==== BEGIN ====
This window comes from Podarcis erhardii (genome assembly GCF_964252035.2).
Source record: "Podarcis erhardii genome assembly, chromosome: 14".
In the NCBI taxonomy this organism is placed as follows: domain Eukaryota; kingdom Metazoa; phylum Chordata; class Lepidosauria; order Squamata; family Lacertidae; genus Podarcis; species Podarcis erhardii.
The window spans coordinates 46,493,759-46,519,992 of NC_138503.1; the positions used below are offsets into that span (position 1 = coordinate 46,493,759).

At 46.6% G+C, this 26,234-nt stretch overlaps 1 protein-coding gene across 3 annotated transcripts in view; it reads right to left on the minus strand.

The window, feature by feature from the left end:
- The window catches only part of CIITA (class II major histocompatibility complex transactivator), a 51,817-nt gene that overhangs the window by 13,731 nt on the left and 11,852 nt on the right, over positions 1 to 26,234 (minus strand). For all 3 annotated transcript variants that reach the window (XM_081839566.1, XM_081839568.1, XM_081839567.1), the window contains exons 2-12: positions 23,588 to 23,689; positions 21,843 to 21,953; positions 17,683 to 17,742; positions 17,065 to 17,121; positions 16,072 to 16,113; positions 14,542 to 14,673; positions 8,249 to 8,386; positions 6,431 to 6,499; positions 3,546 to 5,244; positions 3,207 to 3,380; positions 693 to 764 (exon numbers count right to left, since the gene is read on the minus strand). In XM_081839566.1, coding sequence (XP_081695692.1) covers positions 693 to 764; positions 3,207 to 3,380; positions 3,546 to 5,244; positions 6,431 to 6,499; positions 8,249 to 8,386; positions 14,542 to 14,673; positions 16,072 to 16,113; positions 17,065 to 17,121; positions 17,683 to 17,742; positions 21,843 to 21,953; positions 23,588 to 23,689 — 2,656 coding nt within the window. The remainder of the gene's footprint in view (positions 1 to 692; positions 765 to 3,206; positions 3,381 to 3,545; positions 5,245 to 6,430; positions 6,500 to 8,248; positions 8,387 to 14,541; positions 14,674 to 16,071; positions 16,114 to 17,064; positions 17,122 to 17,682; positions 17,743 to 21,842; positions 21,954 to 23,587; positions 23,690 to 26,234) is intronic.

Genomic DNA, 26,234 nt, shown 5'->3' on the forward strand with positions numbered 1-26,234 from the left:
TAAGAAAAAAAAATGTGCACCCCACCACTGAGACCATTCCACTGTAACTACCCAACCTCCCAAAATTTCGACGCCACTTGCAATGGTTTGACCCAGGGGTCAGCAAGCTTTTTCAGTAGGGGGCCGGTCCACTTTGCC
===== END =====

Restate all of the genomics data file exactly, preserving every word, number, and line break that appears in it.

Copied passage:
This window comes from Podarcis erhardii (genome assembly GCF_964252035.2).
Source record: "Podarcis erhardii genome assembly, chromosome: 14".
In the NCBI taxonomy this organism is placed as follows: domain Eukaryota; kingdom Metazoa; phylum Chordata; class Lepidosauria; order Squamata; family Lacertidae; genus Podarcis; species Podarcis erhardii.
The window spans coordinates 46,493,759-46,519,992 of NC_138503.1; the positions used below are offsets into that span (position 1 = coordinate 46,493,759).

At 46.6% G+C, this 26,234-nt stretch overlaps 1 protein-coding gene across 3 annotated transcripts in view; it reads right to left on the minus strand.

The window, feature by feature from the left end:
- The window catches only part of CIITA (class II major histocompatibility complex transactivator), a 51,817-nt gene that overhangs the window by 13,731 nt on the left and 11,852 nt on the right, over positions 1 to 26,234 (minus strand). For all 3 annotated transcript variants that reach the window (XM_081839566.1, XM_081839568.1, XM_081839567.1), the window contains exons 2-12: positions 23,588 to 23,689; positions 21,843 to 21,953; positions 17,683 to 17,742; positions 17,065 to 17,121; positions 16,072 to 16,113; positions 14,542 to 14,673; positions 8,249 to 8,386; positions 6,431 to 6,499; positions 3,546 to 5,244; positions 3,207 to 3,380; positions 693 to 764 (exon numbers count right to left, since the gene is read on the minus strand). In XM_081839566.1, coding sequence (XP_081695692.1) covers positions 693 to 764; positions 3,207 to 3,380; positions 3,546 to 5,244; positions 6,431 to 6,499; positions 8,249 to 8,386; positions 14,542 to 14,673; positions 16,072 to 16,113; positions 17,065 to 17,121; positions 17,683 to 17,742; positions 21,843 to 21,953; positions 23,588 to 23,689 — 2,656 coding nt within the window. The remainder of the gene's footprint in view (positions 1 to 692; positions 765 to 3,206; positions 3,381 to 3,545; positions 5,245 to 6,430; positions 6,500 to 8,248; positions 8,387 to 14,541; positions 14,674 to 16,071; positions 16,114 to 17,064; positions 17,122 to 17,682; positions 17,743 to 21,842; positions 21,954 to 23,587; positions 23,690 to 26,234) is intronic.

Genomic DNA, 26,234 nt, shown 5'->3' on the forward strand with positions numbered 1-26,234 from the left:
TAAGAAAAAAAAATGTGCACCCCACCACTGAGACCATTCCACTGTAACTACCCAACCTCCCAAAATTTCGACGCCACTTGCAATGGTTTGACCCAGGGGTCAGCAAGCTTTTTCAGTAGGGGGCCGGTCCACTTTGCC